Time and space. In the desert there is space. Space is the twin sister of time. If we have open space then we have open time to breath, to dream, to dare, to play, to pray to move freely, so freely, in a world our minds have forgotten but our bodies remember. Time and space. This partnership is holy. In these redrock canyons, time creates space--an arch, an eye, this blue eye of sky. We remember why we love the desert; it is our tactile response to light, to silence, and to stillness.

Hand on stone -- patience.

Hand on water -- music.”
Terry Tempest Williams, Red: Passion and Patience in the Desert
“I believe we need wilderness in order to be more complete human beings, to not be fearful of the animals that we are, an animal who bows to the incomparable power of natural forces when standing on the north rim of the Grand Canyon, an animal who understands a sense of humility when watching a grizzly overturn a stump with its front paw to forage for grubs in the lodgepole pines of the northern Rockies, an animal who weeps over the sheer beauty of migrating cranes above the Bosque del Apache in November, an animal who is not afraid to cry with delight in the middle of a midnight swim in a phospherescent tide, an animal who has not forgotten what it means to pray before the unfurled blossom of the sacred datura, remembering the source of all true visions.

As we step over the threshold of the twenty-first century, let us acknowledge that the preservation of wilderness is not so much a political process as a spiritual one, that the language of law and science used so successfully to define and defend what wilderness has been in the past century must now be fully joined with the language of the heart to illuminate what these lands mean to the future.”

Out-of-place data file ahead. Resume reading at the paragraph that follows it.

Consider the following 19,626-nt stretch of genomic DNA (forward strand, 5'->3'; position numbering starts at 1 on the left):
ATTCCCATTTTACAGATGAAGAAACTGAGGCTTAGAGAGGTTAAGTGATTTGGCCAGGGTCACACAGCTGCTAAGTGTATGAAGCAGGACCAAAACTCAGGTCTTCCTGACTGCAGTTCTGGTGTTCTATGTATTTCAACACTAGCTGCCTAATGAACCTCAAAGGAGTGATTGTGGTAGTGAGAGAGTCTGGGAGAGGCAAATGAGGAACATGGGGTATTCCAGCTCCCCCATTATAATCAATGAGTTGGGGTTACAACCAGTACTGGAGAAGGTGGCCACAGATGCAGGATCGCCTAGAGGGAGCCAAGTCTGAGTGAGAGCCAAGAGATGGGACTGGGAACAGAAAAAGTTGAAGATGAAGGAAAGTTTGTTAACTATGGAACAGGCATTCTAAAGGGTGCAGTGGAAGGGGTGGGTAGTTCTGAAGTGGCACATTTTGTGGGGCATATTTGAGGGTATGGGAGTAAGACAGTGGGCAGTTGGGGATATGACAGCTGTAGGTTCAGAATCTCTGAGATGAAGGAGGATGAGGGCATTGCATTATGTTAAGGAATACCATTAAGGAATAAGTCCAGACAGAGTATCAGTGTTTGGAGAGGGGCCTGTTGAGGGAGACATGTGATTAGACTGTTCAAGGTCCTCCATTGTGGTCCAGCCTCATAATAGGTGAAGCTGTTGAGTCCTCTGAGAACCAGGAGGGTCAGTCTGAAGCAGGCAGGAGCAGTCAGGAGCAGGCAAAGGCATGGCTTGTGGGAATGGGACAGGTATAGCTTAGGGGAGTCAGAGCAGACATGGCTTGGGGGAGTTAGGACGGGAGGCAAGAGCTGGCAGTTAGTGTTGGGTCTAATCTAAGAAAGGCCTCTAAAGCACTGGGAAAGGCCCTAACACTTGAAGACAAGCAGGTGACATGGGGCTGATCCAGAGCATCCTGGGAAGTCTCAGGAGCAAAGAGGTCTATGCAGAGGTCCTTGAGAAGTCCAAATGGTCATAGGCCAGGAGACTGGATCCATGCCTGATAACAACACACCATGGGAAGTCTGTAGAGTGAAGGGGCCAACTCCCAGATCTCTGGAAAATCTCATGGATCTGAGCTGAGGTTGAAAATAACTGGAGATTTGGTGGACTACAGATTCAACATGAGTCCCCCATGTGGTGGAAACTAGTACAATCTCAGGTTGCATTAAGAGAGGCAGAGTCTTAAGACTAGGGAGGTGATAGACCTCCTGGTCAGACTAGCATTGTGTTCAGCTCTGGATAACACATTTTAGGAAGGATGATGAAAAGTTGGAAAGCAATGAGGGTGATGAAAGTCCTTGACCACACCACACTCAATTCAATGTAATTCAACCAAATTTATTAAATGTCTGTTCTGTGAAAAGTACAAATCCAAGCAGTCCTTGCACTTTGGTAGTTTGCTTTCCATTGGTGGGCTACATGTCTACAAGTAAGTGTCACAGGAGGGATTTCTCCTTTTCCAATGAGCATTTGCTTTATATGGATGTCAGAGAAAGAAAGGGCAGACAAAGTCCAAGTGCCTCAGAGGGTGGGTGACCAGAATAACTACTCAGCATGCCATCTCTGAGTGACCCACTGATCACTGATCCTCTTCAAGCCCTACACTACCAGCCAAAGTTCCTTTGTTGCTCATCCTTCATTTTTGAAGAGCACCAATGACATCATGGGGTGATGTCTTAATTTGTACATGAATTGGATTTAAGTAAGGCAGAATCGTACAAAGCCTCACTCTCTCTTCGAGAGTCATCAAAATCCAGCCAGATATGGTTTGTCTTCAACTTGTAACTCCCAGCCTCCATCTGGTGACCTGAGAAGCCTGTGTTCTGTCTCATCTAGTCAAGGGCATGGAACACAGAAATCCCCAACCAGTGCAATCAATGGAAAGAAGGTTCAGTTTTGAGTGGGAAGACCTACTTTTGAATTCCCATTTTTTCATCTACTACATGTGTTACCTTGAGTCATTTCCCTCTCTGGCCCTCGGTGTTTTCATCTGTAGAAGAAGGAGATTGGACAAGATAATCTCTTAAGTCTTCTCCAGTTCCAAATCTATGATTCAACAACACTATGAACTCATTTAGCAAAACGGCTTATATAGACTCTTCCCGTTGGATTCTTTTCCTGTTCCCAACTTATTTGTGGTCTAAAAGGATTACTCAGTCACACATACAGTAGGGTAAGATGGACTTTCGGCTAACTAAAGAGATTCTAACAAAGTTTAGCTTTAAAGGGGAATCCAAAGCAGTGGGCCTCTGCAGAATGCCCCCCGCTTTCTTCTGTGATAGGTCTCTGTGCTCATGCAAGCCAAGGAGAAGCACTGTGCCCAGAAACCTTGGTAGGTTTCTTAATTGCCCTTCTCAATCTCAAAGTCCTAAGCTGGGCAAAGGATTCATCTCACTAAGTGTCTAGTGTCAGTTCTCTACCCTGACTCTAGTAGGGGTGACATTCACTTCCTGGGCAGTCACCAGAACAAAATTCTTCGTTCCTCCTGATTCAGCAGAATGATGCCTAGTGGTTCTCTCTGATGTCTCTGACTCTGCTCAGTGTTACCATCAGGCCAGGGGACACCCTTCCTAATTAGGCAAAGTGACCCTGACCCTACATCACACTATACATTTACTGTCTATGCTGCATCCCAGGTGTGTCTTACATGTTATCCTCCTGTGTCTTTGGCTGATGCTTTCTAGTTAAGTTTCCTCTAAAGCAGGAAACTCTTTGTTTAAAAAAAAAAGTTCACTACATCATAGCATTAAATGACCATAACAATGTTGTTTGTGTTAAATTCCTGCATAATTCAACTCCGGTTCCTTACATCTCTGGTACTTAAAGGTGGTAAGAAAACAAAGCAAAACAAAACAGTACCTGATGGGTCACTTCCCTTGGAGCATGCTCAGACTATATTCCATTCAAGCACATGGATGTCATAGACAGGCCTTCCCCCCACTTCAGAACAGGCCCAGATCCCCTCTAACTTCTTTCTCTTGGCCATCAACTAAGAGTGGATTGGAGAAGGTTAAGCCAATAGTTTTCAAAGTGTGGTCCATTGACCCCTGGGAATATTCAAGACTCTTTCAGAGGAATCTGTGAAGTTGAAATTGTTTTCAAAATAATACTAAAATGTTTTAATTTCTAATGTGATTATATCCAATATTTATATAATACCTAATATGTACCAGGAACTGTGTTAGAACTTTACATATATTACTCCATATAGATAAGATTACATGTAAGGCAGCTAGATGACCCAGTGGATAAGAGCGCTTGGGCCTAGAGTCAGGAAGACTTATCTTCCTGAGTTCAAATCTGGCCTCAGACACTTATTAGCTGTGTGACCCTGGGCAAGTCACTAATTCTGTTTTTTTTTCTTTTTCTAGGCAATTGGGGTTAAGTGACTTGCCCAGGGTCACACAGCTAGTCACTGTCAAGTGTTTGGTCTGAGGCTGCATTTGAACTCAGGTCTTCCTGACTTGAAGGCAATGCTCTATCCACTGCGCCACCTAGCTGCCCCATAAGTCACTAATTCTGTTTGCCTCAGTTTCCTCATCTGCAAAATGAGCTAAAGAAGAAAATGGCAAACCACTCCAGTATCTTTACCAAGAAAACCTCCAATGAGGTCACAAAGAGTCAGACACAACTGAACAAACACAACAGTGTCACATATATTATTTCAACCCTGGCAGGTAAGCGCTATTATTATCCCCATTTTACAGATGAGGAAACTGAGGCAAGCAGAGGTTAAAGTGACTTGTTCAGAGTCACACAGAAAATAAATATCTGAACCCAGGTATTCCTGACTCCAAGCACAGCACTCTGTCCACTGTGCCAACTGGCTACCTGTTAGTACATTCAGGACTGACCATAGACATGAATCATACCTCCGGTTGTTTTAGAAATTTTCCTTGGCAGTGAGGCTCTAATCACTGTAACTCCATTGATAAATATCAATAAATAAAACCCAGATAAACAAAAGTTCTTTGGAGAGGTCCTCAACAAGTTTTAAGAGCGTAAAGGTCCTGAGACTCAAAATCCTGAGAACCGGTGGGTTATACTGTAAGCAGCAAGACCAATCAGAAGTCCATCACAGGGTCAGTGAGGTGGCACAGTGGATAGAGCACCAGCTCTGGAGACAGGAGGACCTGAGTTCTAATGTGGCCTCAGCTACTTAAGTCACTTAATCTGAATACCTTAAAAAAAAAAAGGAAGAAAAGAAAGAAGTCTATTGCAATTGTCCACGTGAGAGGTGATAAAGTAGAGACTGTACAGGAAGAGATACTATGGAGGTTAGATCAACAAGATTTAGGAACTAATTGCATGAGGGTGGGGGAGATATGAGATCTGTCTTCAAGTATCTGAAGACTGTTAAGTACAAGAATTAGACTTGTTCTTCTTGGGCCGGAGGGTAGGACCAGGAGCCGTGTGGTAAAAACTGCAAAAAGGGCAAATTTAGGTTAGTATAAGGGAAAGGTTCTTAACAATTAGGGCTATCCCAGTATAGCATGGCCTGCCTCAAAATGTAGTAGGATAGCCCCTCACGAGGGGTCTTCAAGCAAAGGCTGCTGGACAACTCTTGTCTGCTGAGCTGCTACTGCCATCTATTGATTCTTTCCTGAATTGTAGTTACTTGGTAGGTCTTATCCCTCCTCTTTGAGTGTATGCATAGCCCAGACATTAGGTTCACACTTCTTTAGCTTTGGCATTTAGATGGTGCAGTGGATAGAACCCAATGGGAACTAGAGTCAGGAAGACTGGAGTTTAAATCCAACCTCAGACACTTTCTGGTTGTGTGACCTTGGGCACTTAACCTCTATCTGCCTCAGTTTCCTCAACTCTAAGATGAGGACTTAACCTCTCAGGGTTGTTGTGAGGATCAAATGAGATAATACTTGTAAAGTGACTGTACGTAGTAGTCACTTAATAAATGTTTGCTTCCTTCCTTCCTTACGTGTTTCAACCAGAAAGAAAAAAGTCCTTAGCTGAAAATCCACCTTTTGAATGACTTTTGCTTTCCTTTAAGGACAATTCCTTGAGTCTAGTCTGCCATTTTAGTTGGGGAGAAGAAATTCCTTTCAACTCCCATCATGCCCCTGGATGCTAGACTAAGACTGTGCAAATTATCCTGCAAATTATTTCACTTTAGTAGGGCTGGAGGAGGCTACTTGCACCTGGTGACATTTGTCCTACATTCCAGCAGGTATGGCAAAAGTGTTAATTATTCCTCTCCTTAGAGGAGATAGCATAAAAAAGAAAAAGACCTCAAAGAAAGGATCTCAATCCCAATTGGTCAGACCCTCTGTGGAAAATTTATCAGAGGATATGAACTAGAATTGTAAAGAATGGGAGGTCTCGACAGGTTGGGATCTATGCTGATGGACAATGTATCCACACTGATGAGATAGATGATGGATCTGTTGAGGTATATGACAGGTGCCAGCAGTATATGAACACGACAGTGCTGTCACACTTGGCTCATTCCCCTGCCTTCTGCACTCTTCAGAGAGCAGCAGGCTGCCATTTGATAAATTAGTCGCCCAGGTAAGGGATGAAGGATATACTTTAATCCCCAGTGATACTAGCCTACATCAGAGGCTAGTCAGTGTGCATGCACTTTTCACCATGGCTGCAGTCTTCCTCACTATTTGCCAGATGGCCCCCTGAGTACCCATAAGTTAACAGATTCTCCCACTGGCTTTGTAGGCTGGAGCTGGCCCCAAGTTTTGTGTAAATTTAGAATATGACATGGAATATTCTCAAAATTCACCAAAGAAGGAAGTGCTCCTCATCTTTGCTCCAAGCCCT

Terry Tempest Williams, Red: Passion and Patience in the Desert
“Is it possible to make a living by simply watching light? Monet did. Vermeer did. I believe Vincent did too. They painted light in order to witness the dance between revelation and concealment, exposure and darkness. Perhaps this is what I desire most, to sit and watch the shifting shadows cross the cliff face of sandstone or simply to walk parallel with a path of liquid light called the Colorado River. In the canyon country of southern Utah, these acts of attention are not merely the pastimes of artists, but daily work, work that matters to the whole community.

This living would include becoming a caretaker of silence, a connoisseur of stillness, a listener of wind where each dialect is not only heard but understood.”
Terry Tempest Williams, Red: Passion and Patience in the Desert
“When one of us says, “Look, there's nothing out there,” what we are really saying is, “I cannot see.”
Terry Tempest Williams, Red: Passion and Patience in the Desert
“I believe that spiritual resistance -- the ability to stand firm at the center of our convictions when everything around us asks us to concede, that our capacity to face the harsh measures of a life, comes from the deep quiet of listening to the land, the river the rocks. There is a resonance of humility that has evolved with the earth. It is the best retrieved in solitude amidst the stillness of days in the desert.”
Terry Tempest Williams, Red: Passion and Patience in the Desert